To begin to generate theories and hypotheses from data, it helps to be able to see the relationship between two variables. We can do this in a plot by adding a trendline to the figure, which fits a line to the data in order to identify the relationship. To do this, let's first download a new dataset here. These data allow us to see the relationship between unemployment rates and voting behavior, as well as look at voting behavior over time.

### Adding a Trendline

First, let's make a scatterplot of total voting percentages versus unemployment rates. Refer to earlier in the tutorial if you don't remember how to do this. We get the following figure:

Now we want to fit a line to this scatterplot that best represents the relationship between the data. It looks like higher unemployment rates correspond to higher voting rates. To see what a linear relationship looks like, we fit a line to this figure. In the "Chart Layout" section at the top, there's an option called "Trendline." Clicking that will give you the following options:

Selecting the "**Linear Trendline**" option will produce the following result supporting our assumption that higher unemployment rates correspond to higher voting rates:

Fitting trendlines allows for many options. Sometimes, we can hypothesize that the relationship between our variables is not simply linear. For example, we hypothesize that the relationship of voting behavior over time is not linear. In the following case, we chose to plot an polynomial trendline and we can see that it bends downwards and then upwards as time increases. This relationship would not be visible if we used a linear trendline.

### Formatting Trendlines

You can edit your trendline and see more options by right-clicking on the chart field to select it and choosing "Format Trendline" from the menu.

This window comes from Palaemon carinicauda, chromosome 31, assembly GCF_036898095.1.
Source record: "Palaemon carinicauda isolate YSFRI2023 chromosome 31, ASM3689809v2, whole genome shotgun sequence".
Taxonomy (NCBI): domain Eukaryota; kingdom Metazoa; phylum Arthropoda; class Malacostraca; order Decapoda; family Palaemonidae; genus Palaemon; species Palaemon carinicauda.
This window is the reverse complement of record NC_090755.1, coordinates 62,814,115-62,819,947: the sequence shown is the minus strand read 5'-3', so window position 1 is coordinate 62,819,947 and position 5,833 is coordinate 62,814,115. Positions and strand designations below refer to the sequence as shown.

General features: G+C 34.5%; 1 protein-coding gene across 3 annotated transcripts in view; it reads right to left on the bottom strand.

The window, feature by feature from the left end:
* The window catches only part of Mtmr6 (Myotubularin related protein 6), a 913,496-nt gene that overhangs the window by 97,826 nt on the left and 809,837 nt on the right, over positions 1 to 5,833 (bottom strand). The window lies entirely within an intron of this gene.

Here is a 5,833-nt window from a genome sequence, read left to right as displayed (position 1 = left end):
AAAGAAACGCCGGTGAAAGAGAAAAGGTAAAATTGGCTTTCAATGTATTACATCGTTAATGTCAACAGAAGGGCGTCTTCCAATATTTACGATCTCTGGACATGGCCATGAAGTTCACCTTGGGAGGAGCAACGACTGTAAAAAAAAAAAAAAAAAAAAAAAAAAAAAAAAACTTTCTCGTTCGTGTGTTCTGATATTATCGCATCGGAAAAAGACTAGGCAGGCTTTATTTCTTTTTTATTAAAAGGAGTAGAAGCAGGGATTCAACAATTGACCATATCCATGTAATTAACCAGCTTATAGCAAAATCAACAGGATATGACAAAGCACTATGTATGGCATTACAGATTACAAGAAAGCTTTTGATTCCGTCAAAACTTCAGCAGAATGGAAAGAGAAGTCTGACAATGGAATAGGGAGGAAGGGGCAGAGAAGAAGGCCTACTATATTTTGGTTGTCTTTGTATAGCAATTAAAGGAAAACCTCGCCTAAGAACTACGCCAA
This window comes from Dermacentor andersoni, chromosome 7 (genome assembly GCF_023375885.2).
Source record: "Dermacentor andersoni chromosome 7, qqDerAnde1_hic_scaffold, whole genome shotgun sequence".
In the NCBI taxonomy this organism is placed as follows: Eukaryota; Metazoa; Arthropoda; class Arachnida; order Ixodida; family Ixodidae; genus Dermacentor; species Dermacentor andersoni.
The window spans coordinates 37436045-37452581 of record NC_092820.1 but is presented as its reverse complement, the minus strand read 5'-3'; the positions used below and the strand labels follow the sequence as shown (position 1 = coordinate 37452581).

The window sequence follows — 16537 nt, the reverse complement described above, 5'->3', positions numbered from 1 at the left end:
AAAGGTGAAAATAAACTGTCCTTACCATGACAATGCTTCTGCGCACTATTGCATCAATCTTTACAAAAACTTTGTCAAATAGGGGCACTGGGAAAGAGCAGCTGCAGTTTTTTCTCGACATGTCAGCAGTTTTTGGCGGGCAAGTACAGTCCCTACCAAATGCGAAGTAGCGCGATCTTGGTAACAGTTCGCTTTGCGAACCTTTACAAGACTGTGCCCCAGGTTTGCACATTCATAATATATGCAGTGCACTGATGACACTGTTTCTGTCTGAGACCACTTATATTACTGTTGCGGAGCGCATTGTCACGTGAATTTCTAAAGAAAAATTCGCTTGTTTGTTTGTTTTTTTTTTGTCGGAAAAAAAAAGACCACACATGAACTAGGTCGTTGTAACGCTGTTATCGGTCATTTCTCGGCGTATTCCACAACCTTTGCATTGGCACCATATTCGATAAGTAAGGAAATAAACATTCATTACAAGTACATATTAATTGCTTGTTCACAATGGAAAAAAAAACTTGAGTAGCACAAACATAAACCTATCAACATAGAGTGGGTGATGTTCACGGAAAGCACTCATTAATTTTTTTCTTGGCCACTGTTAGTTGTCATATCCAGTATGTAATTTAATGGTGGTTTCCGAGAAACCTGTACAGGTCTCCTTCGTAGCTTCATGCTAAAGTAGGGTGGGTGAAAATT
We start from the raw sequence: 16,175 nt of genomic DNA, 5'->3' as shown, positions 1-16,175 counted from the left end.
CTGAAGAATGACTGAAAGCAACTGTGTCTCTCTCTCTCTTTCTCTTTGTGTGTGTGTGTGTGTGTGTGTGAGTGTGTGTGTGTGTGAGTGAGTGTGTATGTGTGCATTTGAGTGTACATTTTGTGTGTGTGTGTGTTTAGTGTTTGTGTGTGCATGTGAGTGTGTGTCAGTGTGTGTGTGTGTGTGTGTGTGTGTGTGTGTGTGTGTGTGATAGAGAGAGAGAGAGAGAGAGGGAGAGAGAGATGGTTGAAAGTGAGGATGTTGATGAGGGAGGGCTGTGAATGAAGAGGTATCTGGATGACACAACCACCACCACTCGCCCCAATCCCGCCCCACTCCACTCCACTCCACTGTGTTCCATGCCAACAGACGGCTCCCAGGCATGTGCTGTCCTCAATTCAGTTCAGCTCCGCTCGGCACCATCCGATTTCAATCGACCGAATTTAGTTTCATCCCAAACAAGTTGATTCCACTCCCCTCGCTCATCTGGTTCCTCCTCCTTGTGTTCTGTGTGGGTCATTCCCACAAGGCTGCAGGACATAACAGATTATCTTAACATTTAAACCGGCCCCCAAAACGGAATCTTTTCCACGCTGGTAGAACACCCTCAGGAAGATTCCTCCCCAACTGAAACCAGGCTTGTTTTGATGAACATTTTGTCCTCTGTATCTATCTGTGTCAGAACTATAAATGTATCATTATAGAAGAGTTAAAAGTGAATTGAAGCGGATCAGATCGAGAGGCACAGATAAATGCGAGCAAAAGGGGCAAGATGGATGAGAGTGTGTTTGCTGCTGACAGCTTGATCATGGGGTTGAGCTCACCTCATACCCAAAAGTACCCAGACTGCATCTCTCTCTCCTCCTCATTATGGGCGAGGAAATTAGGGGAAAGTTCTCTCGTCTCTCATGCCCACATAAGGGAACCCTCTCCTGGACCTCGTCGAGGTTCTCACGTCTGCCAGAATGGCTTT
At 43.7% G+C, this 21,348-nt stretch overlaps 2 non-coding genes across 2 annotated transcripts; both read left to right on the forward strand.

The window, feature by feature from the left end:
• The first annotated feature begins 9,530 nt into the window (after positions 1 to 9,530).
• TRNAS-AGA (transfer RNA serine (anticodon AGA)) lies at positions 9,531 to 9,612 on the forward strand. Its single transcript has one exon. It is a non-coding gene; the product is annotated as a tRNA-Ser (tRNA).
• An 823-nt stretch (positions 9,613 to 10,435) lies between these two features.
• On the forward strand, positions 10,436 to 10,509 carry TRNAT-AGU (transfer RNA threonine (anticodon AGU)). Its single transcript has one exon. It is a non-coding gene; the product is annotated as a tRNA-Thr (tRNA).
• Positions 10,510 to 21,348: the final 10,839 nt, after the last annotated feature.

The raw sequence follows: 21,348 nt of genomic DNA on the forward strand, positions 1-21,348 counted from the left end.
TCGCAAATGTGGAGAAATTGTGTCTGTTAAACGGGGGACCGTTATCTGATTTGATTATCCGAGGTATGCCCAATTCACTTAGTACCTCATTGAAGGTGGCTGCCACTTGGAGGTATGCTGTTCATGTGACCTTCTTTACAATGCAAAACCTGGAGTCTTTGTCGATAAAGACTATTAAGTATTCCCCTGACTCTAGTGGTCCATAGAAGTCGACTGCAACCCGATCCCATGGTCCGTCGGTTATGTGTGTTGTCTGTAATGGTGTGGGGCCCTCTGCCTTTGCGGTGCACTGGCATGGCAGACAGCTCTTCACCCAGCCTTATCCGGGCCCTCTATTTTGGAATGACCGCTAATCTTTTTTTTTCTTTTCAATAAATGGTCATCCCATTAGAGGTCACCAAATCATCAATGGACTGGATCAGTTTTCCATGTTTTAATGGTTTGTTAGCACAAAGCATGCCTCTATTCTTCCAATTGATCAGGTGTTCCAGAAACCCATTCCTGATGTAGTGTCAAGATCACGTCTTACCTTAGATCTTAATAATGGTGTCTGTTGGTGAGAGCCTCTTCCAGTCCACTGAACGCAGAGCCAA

### Adding Equation and R-Squared

Apart from editing the visual appearance of our line, we can choose a number of other options. One of the most important is to display a measure of how well your linear relationship fits your data. The R-squared value is a summary of how much of the variance a particular line explains. In the format box, check the boxes to display the equation and the R-squared values on your graph.

We can now see the equation of the line and the proportion of variance in the data explained by the linear relationship. Visually, this is the same process as running a regression of the Y-variable on the X-variable.

### Adding Error Bars

You can also add error bars to a chart to display estimates of uncertainty. The "Chart Layout" section also has an "Error Bars" option. If you click there and select "Error Bars with Standard Errors," the original graph would now look like this instead:

### Adding Custom Error Bars

You can also add custom error bars to a chart. This is where you have gone and calculated your own error for each point. To do this, first right click on the error bars on your existing graph. Select the Format Error Bars option.

This will bring up the following menu options. Select Error Bars, then Custom, then Specify Value. Make sure the cap settings are to your liking, you can choose between cap or no cap and the style (both, plus, minus).

Then select your custom error values and insert them in the positive AND negative error values. The select OK.

Follow the same steps for the horizontal error bars if needed.

### Adding Grid Lines

Gridlines help your graph’s clarity and overall quality. Depending on your discipline, formatting gridlines is very important. First, click on your graph. Then select Chart Layout in the ribbon. Under Axes, select Gridlines.

Then, select from the drop down menu to format your horizontal or vertical Gridlines. Fix your horizontal gridlines and do the same with your vertical gridlines.

The original graph can now look like this:

### << Return to Copying, Cutting, & Pasting Charts

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